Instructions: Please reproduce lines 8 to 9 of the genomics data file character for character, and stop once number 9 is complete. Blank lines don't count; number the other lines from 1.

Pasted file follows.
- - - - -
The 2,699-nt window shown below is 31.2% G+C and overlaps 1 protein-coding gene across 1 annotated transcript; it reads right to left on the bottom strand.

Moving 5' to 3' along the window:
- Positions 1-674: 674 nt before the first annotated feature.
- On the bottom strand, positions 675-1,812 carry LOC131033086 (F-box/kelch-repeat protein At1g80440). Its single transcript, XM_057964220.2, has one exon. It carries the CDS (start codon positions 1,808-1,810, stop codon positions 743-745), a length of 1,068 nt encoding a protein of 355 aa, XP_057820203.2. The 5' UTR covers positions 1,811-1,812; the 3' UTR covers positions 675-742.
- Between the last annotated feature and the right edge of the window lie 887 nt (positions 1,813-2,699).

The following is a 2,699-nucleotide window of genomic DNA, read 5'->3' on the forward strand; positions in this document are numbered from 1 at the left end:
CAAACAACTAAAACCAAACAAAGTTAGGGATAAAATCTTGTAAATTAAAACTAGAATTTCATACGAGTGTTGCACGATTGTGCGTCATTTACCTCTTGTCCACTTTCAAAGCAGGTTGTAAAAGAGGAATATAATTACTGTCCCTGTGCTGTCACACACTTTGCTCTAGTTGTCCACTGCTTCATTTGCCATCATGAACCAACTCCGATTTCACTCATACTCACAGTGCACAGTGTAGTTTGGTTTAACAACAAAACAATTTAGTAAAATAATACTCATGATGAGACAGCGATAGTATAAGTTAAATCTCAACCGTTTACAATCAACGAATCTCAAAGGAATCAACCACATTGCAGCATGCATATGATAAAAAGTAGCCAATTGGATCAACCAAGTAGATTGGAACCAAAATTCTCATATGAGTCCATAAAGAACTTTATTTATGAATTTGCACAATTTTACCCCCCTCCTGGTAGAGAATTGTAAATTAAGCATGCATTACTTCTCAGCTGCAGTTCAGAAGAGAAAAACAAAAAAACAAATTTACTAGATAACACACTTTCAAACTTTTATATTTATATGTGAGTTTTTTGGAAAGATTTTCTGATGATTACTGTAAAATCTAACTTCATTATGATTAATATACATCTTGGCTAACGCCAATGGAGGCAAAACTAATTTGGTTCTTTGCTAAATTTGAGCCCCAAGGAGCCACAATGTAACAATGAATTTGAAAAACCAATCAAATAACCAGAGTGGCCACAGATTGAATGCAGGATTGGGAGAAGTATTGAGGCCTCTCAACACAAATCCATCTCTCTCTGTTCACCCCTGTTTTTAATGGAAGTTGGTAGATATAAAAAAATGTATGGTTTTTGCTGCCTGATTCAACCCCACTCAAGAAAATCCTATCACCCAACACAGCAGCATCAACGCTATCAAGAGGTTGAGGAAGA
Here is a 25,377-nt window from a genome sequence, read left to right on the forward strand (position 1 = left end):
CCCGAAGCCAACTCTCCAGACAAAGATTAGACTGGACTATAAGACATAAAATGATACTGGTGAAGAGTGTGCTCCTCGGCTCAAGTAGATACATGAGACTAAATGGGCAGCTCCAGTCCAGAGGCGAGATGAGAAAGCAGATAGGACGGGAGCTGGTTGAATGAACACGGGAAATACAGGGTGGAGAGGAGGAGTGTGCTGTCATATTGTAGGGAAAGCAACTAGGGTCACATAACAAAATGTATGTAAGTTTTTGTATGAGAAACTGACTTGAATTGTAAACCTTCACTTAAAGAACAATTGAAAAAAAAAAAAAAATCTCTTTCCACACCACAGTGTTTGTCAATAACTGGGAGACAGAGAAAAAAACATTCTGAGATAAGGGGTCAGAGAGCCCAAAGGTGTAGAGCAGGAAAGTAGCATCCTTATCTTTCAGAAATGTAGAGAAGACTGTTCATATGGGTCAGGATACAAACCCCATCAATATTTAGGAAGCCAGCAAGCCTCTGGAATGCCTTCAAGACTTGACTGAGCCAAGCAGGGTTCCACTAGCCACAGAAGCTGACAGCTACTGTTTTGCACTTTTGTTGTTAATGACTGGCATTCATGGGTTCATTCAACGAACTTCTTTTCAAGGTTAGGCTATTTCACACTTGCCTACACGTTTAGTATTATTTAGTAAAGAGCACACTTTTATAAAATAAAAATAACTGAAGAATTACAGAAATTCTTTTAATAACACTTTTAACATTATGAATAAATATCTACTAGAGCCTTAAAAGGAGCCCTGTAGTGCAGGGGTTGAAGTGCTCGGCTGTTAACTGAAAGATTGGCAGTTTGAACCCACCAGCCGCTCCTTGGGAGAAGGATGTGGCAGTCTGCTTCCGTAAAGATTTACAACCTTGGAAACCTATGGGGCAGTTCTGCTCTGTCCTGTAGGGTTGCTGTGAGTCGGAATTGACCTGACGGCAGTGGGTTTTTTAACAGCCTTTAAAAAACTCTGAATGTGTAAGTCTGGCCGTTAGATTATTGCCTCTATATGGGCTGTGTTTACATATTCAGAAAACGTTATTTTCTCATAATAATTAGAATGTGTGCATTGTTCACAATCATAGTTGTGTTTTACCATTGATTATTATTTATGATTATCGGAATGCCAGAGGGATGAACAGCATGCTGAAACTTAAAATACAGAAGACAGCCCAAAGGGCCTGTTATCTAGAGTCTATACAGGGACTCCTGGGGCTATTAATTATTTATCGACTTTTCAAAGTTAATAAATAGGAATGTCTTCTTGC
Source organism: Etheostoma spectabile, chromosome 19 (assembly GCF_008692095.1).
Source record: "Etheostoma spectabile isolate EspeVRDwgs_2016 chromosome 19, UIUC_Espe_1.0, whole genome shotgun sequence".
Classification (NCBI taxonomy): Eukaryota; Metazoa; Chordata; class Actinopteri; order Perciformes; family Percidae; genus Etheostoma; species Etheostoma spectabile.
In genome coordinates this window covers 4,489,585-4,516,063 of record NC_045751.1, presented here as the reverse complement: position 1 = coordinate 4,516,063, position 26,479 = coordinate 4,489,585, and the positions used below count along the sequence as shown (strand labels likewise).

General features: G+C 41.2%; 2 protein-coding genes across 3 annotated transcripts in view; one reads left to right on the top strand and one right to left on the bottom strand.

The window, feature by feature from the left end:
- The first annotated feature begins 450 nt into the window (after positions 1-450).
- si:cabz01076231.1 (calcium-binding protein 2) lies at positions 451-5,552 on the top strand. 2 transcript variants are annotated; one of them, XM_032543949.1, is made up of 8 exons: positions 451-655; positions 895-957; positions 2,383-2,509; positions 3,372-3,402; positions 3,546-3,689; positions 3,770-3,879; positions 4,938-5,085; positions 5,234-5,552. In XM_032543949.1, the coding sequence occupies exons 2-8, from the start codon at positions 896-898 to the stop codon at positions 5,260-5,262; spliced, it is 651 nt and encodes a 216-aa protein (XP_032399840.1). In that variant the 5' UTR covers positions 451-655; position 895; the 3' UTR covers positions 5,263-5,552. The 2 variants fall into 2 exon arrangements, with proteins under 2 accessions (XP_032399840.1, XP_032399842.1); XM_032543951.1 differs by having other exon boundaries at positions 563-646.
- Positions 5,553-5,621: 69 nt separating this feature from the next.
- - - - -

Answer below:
Here is a 25,377-nt window from a genome sequence, read left to right on the forward strand (position 1 = left end):
CCCGAAGCCAACTCTCCAGACAAAGATTAGACTGGACTATAAGACATAAAATGATACTGGTGAAGAGTGTGCTCCTCGGCTCAAGTAGATACATGAGACTAAATGGGCAGCTCCAGTCCAGAGGCGAGATGAGAAAGCAGATAGGACGGGAGCTGGTTGAATGAACACGGGAAATACAGGGTGGAGAGGAGGAGTGTGCTGTCATATTGTAGGGAAAGCAACTAGGGTCACATAACAAAATGTATGTAAGTTTTTGTATGAGAAACTGACTTGAATTGTAAACCTTCACTTAAAGAACAATTGAAAAAAAAAAAAAAATCTCTTTCCACACCACAGTGTTTGTCAATAACTGGGAGACAGAGAAAAAAACATTCTGAGATAAGGGGTCAGAGAGCCCAAAGGTGTAGAGCAGGAAAGTAGCATCCTTATCTTTCAGAAATGTAGAGAAGACTGTTCATATGGGTCAGGATACAAACCCCATCAATATTTAGGAAGCCAGCAAGCCTCTGGAATGCCTTCAAGACTTGACTGAGCCAAGCAGGGTTCCACTAGCCACAGAAGCTGACAGCTACTGTTTTGCACTTTTGTTGTTAATGACTGGCATTCATGGGTTCATTCAACGAACTTCTTTTCAAGGTTAGGCTATTTCACACTTGCCTACACGTTTAGTATTATTTAGTAAAGAGCACACTTTTATAAAATAAAAATAACTGAAGAATTACAGAAATTCTTTTAATAACACTTTTAACATTATGAATAAATATCTACTAGAGCCTTAAAAGGAGCCCTGTAGTGCAGGGGTTGAAGTGCTCGGCTGTTAACTGAAAGATTGGCAGTTTGAACCCACCAGCCGCTCCTTGGGAGAAGGATGTGGCAGTCTGCTTCCGTAAAGATTTACAACCTTGGAAACCTATGGGGCAGTTCTGCTCTGTCCTGTAGGGTTGCTGTGAGTCGGAATTGACCTGACGGCAGTGGGTTTTTTAACAGCCTTTAAAAAACTCTGAATGTGTAAGTCTGGCCGTTAGATTATTGCCTCTATATGGGCTGTGTTTACATATTCAGAAAACGTTATTTTCTCATAATAATTAGAATGTGTGCATTGTTCACAATCATAGTTGTGTTTTACCATTGATTATTATTTATGATTATCGGAATGCCAGAGGGATGAACAGCATGCTGAAACTTAAAATACAGAAGACAGCCCAAAGGGCCTGTTATCTAGAGTCTATACAGGGACTCCTGGGGCTATTAATTATTTATCGACTTTTCAAAGTTAATAAATAGGAATGTCTTCTTGC